An auger played a leading role in the conviction of an Alberta arsonist last year, but in different fashion. In this case the tool was found on the premises. Wood fragments remained in its coils, and chemical analysis proved conclusively that the wood had come from panels decorating the walls of the burned premises. Why, the fire investigators wanted to know, should a man bore a lot of disfiguring holes in his handsome panelling? Further examination showed that the holes had been stuffed with wads of oil-soaked paper. Here was evidence of deliberate intent. The motive, the common one—insurance fraud.
A fire that started in the attic of a farmhouse near Chatham, Ontario, was extinguished by men of the Chatham fire brigade before it had spread very far. But when the insurance adjuster came to inspect the damage, he found a much greater area of destruction than the firemen had reported. Under examination the owner confessed that after the original fire had been stopped he had set a second blaze—at the suggestion of a man he had called in to act as adjuster on his behalf. Both were convicted on a charge of attempting to defraud.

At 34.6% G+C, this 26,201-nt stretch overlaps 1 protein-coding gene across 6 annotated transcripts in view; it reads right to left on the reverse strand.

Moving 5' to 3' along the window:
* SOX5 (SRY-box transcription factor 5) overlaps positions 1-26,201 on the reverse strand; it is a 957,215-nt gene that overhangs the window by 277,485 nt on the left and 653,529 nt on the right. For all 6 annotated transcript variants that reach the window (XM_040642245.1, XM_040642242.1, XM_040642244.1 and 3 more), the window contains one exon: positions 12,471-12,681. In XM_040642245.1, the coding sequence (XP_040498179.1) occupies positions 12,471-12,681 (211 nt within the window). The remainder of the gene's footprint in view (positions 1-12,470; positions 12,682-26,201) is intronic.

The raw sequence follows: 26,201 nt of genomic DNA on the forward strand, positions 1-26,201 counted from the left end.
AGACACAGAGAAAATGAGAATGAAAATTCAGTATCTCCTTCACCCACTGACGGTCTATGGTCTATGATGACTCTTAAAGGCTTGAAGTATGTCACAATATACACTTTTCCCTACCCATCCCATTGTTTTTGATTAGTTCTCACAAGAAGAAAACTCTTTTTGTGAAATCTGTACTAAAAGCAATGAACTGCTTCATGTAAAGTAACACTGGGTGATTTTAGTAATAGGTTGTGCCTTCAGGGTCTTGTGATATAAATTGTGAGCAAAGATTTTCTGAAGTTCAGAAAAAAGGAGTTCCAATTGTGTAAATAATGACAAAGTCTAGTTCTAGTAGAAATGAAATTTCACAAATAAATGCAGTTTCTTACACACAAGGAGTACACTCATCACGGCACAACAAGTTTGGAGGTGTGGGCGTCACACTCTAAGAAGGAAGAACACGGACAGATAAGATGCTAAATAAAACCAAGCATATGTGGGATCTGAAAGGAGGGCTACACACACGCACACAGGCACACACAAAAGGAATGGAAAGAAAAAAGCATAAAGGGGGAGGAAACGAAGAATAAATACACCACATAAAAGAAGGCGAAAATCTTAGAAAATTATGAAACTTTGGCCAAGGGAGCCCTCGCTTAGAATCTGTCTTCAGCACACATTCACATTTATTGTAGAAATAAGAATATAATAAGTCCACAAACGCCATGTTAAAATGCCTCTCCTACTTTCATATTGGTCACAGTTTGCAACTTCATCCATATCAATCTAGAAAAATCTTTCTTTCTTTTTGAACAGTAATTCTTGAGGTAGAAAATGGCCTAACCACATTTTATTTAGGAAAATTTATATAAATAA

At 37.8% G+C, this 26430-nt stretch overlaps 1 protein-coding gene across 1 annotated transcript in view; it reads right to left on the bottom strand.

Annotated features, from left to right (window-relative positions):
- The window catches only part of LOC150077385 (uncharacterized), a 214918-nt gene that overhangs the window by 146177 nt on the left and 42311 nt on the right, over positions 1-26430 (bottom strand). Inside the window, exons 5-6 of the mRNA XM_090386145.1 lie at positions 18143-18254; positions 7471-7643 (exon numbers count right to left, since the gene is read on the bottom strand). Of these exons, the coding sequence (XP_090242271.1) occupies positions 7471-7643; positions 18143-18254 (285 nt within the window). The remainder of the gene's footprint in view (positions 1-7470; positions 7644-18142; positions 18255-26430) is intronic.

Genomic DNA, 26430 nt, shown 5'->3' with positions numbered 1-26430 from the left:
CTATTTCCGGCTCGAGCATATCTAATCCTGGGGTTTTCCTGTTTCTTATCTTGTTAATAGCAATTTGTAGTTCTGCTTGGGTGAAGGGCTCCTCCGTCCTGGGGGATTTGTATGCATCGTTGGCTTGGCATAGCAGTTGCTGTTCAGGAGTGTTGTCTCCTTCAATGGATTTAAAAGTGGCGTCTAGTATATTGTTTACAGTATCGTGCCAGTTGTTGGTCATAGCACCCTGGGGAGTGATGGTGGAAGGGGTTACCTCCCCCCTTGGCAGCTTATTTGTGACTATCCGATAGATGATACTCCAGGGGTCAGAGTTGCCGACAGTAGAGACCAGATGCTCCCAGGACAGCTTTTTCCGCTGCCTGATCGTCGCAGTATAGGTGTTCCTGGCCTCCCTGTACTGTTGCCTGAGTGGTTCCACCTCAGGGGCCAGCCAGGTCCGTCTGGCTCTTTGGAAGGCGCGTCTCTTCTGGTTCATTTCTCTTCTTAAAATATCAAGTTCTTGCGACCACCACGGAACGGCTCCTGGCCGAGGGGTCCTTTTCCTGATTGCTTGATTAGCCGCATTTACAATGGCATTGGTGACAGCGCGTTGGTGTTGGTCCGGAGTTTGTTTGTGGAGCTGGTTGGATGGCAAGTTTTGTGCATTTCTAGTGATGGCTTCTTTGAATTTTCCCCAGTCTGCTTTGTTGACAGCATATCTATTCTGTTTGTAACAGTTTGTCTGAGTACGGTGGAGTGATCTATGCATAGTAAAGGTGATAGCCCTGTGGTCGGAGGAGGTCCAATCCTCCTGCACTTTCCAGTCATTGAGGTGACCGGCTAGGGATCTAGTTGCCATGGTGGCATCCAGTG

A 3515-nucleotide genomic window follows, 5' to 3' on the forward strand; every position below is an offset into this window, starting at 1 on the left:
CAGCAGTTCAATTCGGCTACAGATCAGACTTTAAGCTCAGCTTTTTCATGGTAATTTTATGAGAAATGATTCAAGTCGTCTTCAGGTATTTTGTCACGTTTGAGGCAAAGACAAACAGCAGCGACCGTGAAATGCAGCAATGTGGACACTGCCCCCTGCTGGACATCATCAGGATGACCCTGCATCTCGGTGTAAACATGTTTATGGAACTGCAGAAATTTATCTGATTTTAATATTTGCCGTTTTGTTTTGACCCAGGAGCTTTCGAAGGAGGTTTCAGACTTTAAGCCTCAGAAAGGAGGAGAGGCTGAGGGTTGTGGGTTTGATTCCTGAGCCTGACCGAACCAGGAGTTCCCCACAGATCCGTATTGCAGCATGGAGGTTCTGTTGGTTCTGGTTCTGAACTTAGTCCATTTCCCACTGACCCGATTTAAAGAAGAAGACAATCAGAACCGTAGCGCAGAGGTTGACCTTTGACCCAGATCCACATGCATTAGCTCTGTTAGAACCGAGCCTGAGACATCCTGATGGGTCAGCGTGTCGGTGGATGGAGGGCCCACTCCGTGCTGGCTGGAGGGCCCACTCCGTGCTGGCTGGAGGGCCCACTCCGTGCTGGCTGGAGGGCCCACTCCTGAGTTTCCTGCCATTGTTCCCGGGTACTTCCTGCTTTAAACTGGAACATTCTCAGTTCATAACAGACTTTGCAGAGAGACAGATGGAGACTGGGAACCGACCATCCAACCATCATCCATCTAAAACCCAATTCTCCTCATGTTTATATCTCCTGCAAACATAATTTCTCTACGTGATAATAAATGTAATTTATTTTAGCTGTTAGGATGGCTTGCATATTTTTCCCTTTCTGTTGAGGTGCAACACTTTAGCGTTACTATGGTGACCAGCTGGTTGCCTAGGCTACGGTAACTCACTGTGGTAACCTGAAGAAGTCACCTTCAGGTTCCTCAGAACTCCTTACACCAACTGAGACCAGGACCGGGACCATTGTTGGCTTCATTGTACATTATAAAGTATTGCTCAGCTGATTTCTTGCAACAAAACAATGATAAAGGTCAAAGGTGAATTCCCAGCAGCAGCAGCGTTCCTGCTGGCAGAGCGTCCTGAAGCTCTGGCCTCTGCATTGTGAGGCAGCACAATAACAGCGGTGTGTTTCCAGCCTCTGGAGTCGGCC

There was a case in New Brunswick where two men were suspected of setting fire to their home after having insured a lot of broken-down furniture for several times its value. They had a plausible story. It was winter, and they said they had built a big fire in their hot-air furnace. The fire in the house, they claimed, had started from overheated metal in one of the registers, and superficial appearances seemed to support their explanation. But chemical analysis of the metal in the register proved definitely that at no time in its existence had that metal been hot enough to start any sort of a fire.